Gaming firm Razer wins lawsuit against IT vendor over data leak, awarded S$8.7mil in damages


Shipping information and order details of thousands of customers worldwide were leaked in a widely reported cybersecurity breach in September 2020. The gaming firm, which is dual-headquartered in Singapore and the United States, sued the vendor, Capgemini, in the same year over the breach. — Photo by Zany Jadraque on Unsplash

SINGAPORE: Gaming hardware company Razer has won its lawsuit against an IT vendor over a data leak and was awarded US$6.5mil (S$8.7mil or RM28.65mil) in damages by the High Court on Dec 9.

Shipping information and order details of thousands of customers worldwide were leaked in a widely reported cybersecurity breach in September 2020. The gaming firm, which is dual-headquartered in Singapore and the United States, sued the vendor, Capgemini, in the same year over the breach.

The damages awarded comprised largely US$6.1mil (RM26.88mil) in loss of profits from Razer’s ecommerce platform.

The amount awarded also included about US$60,000 (RM264,480) that Razer paid for a forensic expert to investigate the incident, about US$320,000 (RM1.41mil) to engage a law firm to deal with regulators, and a US$2,000 (RM8,816) payment to cyber-security consultant Bob Diachenko, who discovered the breach.

The dispute arose over the misconfiguration of a server file, which in turn led to the data leak.

Razer, represented by Wendell Wong and Andrew Chua of Drew and Napier, said the misconfiguration occurred during a 16-minute window on June 18, 2020.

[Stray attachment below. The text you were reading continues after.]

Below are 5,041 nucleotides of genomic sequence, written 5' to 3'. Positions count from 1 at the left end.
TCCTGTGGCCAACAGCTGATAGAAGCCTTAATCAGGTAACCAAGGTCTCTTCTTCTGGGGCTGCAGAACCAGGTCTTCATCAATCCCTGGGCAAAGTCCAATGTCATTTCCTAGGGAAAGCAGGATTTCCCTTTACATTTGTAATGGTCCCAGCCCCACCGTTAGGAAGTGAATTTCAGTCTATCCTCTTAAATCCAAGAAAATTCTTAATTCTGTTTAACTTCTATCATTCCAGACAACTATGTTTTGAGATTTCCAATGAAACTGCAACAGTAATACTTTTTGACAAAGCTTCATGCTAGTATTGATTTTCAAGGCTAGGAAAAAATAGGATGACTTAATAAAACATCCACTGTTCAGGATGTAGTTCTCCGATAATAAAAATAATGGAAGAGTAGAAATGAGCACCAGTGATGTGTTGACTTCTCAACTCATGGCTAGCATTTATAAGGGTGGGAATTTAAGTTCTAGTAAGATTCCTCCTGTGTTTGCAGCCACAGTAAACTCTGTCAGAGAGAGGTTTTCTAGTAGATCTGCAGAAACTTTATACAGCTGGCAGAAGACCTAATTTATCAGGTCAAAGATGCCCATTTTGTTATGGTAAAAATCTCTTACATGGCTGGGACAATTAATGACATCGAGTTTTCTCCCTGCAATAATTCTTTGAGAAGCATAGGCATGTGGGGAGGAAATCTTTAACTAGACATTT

Razer said former Capgemini employee Argel Cabalag, who was tasked to do troubleshooting after Razer staff could not log in to the system, was the only one who accessed the server during the 16-minute window.

Razer said Cabalag added a “#” command to a configuration file that controlled security to a computer application. This misconfiguration allowed unauthenticated access into the application.

Capgemini, represented by Senior Counsel Andre Yeap of Rajah & Tann, said its employee did not cause the misconfiguration and suggested that new IP addresses set up by Razer could have been the cause.

However, on the sixth day of trial, Cabalag admitted that he had been the one who had caused the misconfiguration.

In a written judgment, Justice Lee Seiu Kin found that Cabalag’s assistance on the login problem fell within the scope of work set out in a April 2020 agreement between the parties.

The judge said Capgemini had breached its contractual obligations to Razer and had also been negligent in its response to Razer’s login problem. – The Straits Times (Singapore)/Asia News Network

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